In case anyone thought Xiao’s case was a one-off, prosecutors in Guangxi Province in August charged four executives at the Chinese Filecoin mining firm Shenzhen Shikongyun Technology with organizing and leading a pyramid scheme involving more than RMB 600 million (US$83 million). The firm allegedly defrauded people of money by enticing them with high returns if they agreed to buy or lease its mining equipment.
The question now is if China’s underground crypto miners will be deterred. In mid-2022, there were dozens of reports in the media about how China was re-emerging as a mining hub thanks to covert operations. The proof was supposedly in the hashrate, which jumped to 21.1% in the spring of 2022, according to the Cambridge Center of Alternative Finance (CCAF).
We do not expect crypto mining to fully disappear from China, but we also do not believe that many people in the country will want to risk a lengthy prison sentence or large fine to engage in an activity that is clearly illegal. We also note that due to the huge amounts of electricity mining consumes, it is unlikely underground miners can thrive without at least implicit support from local government officials. Risk-wary officials will not want to tempt fate the way Xiao Yi did.
That said, China’s economy has been struggling under the weight of stalled structural reforms, falling foreign direct investment, a troubled property market and uncertainty about government support for the private sector. Some people may see underground mining as attractive if their overall economic prospects are weak.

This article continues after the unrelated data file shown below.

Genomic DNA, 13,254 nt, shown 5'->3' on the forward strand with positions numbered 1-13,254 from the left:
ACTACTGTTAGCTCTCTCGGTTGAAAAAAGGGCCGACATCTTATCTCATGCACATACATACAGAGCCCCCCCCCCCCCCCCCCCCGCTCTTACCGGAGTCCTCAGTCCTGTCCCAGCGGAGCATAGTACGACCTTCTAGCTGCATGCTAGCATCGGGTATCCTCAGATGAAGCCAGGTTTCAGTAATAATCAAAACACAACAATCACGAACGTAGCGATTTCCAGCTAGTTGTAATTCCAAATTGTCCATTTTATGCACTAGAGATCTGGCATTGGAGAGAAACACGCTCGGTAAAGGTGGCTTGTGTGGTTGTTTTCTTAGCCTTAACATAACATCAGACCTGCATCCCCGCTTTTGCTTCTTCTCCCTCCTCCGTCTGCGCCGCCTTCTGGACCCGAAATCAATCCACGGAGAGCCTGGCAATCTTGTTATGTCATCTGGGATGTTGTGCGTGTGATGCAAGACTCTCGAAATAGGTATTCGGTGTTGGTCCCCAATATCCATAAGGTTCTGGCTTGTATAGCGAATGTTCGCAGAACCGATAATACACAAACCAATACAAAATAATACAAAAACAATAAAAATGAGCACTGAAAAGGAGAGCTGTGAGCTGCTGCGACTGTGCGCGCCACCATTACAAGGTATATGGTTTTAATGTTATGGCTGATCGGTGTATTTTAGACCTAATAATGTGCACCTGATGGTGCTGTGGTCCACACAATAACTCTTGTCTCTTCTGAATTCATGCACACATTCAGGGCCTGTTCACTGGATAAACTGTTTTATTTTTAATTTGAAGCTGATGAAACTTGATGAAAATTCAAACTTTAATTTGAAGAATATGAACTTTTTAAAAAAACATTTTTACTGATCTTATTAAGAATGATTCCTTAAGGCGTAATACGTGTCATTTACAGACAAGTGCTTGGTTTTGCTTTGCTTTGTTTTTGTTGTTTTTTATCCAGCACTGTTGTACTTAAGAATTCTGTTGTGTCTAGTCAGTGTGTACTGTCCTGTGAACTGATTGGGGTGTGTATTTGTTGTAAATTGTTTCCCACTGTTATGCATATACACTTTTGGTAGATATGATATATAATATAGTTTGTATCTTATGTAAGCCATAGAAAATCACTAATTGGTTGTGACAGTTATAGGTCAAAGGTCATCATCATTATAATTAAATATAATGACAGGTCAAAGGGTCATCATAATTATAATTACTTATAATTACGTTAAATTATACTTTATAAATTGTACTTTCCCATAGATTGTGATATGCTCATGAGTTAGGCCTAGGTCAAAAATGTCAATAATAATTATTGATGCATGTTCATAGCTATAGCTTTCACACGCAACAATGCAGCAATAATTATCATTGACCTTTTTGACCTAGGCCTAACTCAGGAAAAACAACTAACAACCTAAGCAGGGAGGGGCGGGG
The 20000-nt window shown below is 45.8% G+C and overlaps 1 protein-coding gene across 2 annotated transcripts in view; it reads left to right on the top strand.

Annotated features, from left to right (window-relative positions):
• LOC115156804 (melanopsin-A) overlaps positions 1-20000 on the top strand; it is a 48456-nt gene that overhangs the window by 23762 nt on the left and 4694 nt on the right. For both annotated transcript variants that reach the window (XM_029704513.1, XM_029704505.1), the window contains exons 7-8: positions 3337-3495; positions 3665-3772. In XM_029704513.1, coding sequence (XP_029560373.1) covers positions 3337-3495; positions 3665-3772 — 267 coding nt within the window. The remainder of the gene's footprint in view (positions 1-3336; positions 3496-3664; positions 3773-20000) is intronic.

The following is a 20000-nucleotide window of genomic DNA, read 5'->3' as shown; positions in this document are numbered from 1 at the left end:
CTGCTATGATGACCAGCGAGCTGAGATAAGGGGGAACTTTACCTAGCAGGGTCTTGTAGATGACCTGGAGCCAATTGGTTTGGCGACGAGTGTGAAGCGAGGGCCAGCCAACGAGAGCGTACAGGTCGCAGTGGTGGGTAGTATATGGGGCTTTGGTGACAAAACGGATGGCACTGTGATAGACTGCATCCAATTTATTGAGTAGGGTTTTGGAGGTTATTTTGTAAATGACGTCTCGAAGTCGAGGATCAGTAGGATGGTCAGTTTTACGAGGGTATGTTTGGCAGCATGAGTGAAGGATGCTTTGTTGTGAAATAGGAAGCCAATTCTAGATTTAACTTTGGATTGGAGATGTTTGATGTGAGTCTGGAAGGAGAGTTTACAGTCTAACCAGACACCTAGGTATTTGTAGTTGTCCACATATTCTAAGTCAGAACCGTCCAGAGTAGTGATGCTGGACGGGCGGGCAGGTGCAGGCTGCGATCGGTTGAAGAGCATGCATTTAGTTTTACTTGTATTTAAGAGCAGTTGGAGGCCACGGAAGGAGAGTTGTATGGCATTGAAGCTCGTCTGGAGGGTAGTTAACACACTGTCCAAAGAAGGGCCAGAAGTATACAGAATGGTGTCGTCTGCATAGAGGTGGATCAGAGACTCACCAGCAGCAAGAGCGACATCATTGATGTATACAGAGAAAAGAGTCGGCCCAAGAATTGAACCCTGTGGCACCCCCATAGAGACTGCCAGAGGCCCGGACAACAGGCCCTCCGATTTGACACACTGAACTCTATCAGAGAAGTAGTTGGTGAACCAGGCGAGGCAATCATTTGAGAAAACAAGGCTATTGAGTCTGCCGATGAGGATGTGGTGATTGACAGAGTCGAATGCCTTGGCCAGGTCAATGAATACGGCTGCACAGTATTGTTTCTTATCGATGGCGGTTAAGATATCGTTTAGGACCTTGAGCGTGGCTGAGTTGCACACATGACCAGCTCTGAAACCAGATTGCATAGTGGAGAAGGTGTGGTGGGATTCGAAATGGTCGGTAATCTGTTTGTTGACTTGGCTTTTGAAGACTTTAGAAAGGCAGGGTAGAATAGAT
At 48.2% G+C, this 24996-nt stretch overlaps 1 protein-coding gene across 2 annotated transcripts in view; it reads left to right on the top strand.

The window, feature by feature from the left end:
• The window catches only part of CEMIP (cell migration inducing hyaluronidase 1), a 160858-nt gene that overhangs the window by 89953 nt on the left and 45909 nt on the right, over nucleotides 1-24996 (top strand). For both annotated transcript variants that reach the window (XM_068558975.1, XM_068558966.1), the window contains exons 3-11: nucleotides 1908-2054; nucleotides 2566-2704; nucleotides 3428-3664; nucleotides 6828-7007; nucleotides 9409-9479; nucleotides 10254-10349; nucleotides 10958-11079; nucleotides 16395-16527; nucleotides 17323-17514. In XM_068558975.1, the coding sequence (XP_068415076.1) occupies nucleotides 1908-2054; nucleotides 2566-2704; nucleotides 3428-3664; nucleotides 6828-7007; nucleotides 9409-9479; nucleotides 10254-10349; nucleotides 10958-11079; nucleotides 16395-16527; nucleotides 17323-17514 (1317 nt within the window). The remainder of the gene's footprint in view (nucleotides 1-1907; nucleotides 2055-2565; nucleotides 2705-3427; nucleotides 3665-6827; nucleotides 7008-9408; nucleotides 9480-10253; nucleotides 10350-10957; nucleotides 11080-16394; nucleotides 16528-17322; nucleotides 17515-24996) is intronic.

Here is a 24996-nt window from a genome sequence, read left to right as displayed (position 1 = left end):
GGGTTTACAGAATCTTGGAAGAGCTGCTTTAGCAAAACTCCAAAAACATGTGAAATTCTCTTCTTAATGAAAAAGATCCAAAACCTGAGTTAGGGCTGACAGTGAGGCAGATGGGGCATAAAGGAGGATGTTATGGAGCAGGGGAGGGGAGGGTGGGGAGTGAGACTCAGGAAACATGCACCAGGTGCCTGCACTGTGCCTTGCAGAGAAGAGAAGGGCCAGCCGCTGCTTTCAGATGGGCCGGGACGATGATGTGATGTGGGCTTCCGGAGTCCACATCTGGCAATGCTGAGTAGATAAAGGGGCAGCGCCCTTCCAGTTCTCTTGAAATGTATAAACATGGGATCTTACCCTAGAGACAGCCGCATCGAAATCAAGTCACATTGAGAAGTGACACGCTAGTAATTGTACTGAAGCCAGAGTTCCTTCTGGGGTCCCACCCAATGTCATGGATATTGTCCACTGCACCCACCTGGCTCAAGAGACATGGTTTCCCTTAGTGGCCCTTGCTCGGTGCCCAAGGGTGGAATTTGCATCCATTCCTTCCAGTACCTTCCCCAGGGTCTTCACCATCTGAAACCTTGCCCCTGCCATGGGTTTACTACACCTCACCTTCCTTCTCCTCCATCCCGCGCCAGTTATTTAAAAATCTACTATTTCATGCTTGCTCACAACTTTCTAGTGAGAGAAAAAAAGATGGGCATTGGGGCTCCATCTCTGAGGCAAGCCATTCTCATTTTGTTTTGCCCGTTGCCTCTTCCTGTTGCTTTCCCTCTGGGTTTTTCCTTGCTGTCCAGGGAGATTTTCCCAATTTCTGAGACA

Meanwhile, some Chinese crypto miners have set up shop in the United States, raising national security concerns. The New York Times reported in October that there are China-linked Bitcoin mines at least 12 states, including Arkansas, Ohio, Oklahoma, Tennessee, Texas and Wyoming, Mines owned or operated by the Chinese together use as much energy as 1.5 million homes. At full capacity, a Cheyenne, Wyoming, mine alone would require enough electricity to power 55,000 houses.
It seems odd that an activity banned in China would be both legal in the U.S. and pose a national security threat – but that appears to be how at least some observers in the U.S. see the situation. They are concerned that the mines could actually have ties to Beijing and be used to disrupt America’s grid.
It seems more likely that Chinese miners with the means and risk appetite to set up a business in a mercurial industry are taking advantage of energy-friendly and other pro-business policies in America’s red states.